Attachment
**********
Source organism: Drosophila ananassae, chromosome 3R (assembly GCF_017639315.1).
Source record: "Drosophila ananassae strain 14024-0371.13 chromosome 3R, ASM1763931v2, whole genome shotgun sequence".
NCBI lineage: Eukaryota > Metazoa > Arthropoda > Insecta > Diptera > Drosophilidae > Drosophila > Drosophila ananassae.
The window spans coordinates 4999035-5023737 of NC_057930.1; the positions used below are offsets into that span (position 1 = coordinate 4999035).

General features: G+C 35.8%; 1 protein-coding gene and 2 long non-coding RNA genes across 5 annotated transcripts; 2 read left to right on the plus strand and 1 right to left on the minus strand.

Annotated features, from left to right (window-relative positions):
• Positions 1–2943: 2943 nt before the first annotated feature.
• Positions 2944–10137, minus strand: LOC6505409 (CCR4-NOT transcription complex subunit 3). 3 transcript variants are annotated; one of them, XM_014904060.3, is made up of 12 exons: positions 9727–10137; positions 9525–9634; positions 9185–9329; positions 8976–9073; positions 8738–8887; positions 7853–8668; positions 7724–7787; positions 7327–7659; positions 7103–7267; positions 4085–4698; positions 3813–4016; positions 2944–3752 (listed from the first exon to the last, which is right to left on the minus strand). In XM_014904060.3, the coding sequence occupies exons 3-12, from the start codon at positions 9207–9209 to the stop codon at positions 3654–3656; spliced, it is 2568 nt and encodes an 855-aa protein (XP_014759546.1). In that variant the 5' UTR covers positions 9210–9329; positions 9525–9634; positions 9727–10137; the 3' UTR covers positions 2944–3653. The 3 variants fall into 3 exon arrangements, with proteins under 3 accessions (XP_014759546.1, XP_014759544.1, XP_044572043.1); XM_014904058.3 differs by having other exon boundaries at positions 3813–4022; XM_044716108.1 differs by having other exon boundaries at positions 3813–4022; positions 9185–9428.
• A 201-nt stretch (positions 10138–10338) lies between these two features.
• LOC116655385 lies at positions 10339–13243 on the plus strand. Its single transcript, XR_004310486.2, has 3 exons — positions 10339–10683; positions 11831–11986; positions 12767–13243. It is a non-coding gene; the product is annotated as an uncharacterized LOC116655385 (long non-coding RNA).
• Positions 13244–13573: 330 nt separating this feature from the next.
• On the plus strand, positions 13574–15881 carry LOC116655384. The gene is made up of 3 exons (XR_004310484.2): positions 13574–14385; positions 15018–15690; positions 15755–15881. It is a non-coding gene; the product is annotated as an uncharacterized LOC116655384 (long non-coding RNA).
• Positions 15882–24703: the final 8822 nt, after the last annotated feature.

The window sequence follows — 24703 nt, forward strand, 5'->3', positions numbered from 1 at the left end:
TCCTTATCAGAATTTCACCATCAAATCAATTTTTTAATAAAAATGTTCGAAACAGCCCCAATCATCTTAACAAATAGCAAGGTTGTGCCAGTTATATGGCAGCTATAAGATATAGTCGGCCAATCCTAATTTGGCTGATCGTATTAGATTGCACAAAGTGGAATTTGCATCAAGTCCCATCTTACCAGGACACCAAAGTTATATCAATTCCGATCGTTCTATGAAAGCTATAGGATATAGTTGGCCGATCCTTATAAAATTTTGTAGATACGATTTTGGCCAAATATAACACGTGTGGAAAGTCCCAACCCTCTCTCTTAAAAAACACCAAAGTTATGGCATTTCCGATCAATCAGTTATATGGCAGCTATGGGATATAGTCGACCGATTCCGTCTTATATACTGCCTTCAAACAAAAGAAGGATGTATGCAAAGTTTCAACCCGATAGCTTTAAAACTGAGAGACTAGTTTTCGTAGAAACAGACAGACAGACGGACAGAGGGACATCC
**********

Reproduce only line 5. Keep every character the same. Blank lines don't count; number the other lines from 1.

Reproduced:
General features: G+C 35.8%; 1 protein-coding gene and 2 long non-coding RNA genes across 5 annotated transcripts; 2 read left to right on the plus strand and 1 right to left on the minus strand.